Real-world data suggest enzalutamide more suitable than abiraterone for post-docetaxel mCRPC

Natalia Reoutova
12 Oct 2021
Real-world data suggest enzalutamide more suitable than abiraterone for post-docetaxel mCRPC

A real-world retrospective study reports significantly longer radiological progression-free survival (rPFS) and overall survival (OS) in metastatic castration-resistant prostate cancer (mCRPC) patients treated with enzalutamide vs abiraterone acetate after previous docetaxel therapy.

“Abiraterone and enzalutamide are two main androgen receptor axis–targeted agents used in mCRPC. Both drugs significantly extend overall survival [OS] and both are approved in pre- and post-docetaxel settings,” wrote the researchers. [Lancet Oncol 2012;13:983-989; N Engl J Med 2013;368:138-148; N Engl J Med 2012;367:1187-1197; N Engl J Med 2014;371:424-433] However, in the absence of head-to-head comparative phase III trials of abiraterone vs enzalutamide, questions remain as to the relative efficacy of the two agents and which would be the optimal choice before and after chemotherapy.

The current study included a total of 250 mCRPC patients from five centres in Turkey, who were treated with enzalutamide 160 mg QD or abiraterone acetate 1,000 mg and prednisolone 10 mg QD between 2012 and 2020. The researchers noted that at baseline, the proportion of patients with metastatic disease was significantly higher in the abiraterone vs enzalutamide group (p=0.016), as was the proportion of patients with no prostate specific antigen (PSA) decline (p=0.020). [Sci Rep 2021;11:14131]

“In the group receiving enzalutamide, rPFS was significantly longer vs the abiraterone group in both pre- and post-docetaxel settings [p=0.010 and p=0.003, respectively]. In the pre-docetaxel setting, the OS was similar for both agents, but in the post-docetaxel setting, the OS was significantly longer in the enzalutamide group [p=0.021],” reported the researchers.

At a median follow-up of 13 months among patients with no prior docetaxel treatment who received enzalutamide (n=80), rPFS was 17 months, while OS was 29 months. In the same pre-docetaxel setting, at a median follow-up of 17.5 months, rPFS and OS were 12 months and 24 months, respectively, for patients who received abiraterone (n=38). In the post-docetaxel setting, the median follow-up was 12 months for patients on enzalutamide (n=80) and 12.5 months for those on abiraterone (n=52). The respective rPFS and OS were 11 months vs 5 months, and 26 months vs 13 months, respectively.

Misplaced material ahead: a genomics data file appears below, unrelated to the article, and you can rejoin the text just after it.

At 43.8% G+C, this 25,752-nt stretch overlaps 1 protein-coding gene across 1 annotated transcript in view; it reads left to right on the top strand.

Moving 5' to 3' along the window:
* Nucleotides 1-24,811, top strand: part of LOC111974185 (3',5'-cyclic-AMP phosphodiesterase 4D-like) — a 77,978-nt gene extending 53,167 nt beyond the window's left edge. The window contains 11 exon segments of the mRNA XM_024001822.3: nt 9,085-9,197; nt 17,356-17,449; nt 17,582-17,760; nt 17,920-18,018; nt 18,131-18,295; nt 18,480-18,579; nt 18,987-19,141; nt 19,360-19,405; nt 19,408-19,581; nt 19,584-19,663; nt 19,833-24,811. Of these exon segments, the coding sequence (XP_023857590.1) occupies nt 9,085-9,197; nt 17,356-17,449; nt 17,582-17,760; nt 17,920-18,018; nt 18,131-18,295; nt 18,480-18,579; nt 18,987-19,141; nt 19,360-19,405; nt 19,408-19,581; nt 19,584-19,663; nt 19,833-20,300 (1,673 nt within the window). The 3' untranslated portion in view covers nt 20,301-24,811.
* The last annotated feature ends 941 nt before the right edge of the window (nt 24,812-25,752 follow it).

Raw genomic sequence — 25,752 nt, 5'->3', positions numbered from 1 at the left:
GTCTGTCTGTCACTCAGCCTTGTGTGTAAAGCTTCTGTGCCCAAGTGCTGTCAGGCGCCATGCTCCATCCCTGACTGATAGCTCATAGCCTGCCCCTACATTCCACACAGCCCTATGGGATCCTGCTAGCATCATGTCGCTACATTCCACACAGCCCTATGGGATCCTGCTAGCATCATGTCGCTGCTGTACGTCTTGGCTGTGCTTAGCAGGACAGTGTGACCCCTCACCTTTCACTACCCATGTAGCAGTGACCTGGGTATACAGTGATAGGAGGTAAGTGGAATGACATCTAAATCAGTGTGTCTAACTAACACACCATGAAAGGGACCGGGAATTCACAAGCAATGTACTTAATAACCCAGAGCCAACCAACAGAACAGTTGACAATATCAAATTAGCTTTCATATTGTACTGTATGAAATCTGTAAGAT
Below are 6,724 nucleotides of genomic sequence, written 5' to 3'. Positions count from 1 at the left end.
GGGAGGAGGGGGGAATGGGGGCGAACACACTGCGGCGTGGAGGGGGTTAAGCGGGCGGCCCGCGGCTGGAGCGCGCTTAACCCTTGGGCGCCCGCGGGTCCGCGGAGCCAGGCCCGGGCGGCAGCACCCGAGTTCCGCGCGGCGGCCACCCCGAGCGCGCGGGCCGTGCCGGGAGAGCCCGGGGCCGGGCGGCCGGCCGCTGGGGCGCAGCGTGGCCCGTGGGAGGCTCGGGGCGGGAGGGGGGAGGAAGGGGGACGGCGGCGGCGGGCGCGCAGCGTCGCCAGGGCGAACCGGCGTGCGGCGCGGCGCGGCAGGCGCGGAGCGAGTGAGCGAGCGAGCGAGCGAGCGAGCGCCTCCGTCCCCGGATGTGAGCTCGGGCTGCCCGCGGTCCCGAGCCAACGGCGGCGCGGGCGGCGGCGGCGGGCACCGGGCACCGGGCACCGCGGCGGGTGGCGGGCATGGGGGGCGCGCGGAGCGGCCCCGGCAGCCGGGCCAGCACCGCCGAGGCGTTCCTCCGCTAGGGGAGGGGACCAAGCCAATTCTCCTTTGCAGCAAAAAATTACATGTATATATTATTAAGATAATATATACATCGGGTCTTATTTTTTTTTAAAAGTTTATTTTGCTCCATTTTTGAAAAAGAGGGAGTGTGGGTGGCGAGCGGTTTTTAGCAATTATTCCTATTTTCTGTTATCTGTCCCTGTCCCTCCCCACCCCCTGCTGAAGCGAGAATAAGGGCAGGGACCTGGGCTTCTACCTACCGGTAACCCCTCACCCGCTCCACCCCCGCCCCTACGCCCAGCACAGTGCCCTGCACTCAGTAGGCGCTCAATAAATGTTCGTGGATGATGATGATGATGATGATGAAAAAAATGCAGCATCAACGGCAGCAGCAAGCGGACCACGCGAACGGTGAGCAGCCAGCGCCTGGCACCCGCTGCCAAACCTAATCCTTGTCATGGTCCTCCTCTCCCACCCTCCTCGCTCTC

“The shorter rPFS and OS observed in our study compared with the phase III COU AA-301 [post-docetaxel] and COU AA-302 [pre-docetaxel] studies of abiraterone may be due to the shorter follow-up time in our study,” explained the researchers. “Furthermore, the proportion of patients with visceral metastases included in COU AA-301 was lower than those observed in a real-life setting and, unlike our study, patients with visceral metastases were excluded from COU AA-302.” [N Engl J Med 2011;364:1995-2005; Lancet Oncol 2015;16,152-160]

“Although the median follow-up time in our study was shorter than in the phase III PREVAIL study of enzalutamide in the pre-docetaxel setting, our rPFS and OS results were consistent with the literature. Moreover, the post-docetaxel rPFS and OS observed in our study were longer than in the AFFIRM study of post-docetaxel enzalutamide,” noted the researchers. [Lancet Oncol 2014;15;1147-1156; Eur Urol 2020;78:347-357]

“Our multivariate analysis indicated that enzalutamide treatment, age ≥75 years and a prostate specific antigen decline of ≥50 percent were good prognostic factors for rPFS, yet we identified no individual factors affecting OS. With longer OS and PFS, enzalutamide seems to be more suitable for mCRPC patients in the post-docetaxel setting than abiraterone acetate,” concluded the researchers.

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